|The third excerpt represents the element of Water. It speaks of pure spiritual influences and feelings of love, and is drawn from The Perfect Wagnerite: A Commentary on the Niblung's Ring by George Bernard Shaw:
a fashion that no weapon can hurt him. She has, however, omitted
to protect his back, since it is impossible that he should ever
turn that to a foe. They agree accordingly that on the morrow a
great hunt shall take place, at which Hagen shall thrust his
spear into the hero's vulnerable back. The blame is to be laid on
the tusk of a wild boar. Gunther, being a fool, is remorseful
about his oath of blood-brotherhood and about his sister's
bereavement, without having the strength of mind to prevent the
murder. The three burst into a herculean trio, similar in
conception to that of the three conspirators in Un Ballo in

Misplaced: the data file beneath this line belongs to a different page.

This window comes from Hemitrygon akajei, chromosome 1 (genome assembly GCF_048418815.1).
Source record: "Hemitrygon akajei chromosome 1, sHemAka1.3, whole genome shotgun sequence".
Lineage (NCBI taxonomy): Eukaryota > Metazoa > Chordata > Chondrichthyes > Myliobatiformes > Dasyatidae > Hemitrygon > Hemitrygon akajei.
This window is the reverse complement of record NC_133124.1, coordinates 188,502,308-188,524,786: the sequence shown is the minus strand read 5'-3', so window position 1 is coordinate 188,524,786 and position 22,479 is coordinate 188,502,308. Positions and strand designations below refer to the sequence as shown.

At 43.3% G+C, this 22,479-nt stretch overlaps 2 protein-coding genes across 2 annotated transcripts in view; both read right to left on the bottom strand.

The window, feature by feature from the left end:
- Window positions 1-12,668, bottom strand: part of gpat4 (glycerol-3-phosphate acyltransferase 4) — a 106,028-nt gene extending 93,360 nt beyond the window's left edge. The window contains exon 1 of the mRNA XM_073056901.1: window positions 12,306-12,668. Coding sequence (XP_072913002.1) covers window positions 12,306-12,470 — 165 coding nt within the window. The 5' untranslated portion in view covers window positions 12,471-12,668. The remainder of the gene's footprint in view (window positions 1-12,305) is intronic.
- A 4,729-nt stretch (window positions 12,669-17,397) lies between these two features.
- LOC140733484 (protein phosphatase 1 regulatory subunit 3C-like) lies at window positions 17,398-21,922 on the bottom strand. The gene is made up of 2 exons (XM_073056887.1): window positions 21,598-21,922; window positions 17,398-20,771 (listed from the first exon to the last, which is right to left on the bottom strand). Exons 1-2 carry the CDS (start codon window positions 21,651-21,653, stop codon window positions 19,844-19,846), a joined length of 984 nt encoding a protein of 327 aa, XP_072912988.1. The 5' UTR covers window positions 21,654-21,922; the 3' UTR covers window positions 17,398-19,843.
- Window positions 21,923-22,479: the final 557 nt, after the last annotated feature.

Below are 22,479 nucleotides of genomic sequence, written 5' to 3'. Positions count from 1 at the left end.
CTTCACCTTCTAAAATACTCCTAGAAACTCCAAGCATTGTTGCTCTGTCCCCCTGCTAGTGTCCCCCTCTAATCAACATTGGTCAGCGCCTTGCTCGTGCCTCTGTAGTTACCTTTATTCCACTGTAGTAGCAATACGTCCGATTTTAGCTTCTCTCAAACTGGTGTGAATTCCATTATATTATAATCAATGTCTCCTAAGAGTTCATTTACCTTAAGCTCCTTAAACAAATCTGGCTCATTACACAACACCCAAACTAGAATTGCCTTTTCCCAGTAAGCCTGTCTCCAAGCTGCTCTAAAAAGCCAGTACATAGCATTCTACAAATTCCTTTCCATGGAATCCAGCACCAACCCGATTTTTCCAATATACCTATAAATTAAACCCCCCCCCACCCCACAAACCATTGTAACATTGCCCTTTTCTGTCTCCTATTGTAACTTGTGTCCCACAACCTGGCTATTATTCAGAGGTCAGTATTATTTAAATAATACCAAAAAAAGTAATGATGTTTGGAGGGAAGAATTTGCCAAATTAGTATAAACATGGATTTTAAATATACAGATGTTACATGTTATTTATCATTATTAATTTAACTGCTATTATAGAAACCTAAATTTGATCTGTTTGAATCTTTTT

Maschera; and the act concludes with a joyous strain heralding
|The fourth excerpt represents the element of Earth. It speaks of physical influences and the impact of the unseen on the visible world, and is drawn from The Lone Star Ranger by Zane Grey:
cheerful outlaw in the eyes.
"I reckon it is. Wal, I've had some bad wounds I lived over.
Guess mebbe I can stand this one. Now, Buck, get me some place
in the brakes, leave me some grub an' water at my hand, an'
then you clear out."
"Leave you here alone?" asked Duane, sharply.
"Shore. You see, I can't keep up with you. Brown an' his
friends will foller us across the river a ways. You've got to
think of number one in this game."
"What would you do in my case?" asked Duane, curiously.
"Wal, I reckon I'd clear out an' save my hide," replied
The Lone Star Ranger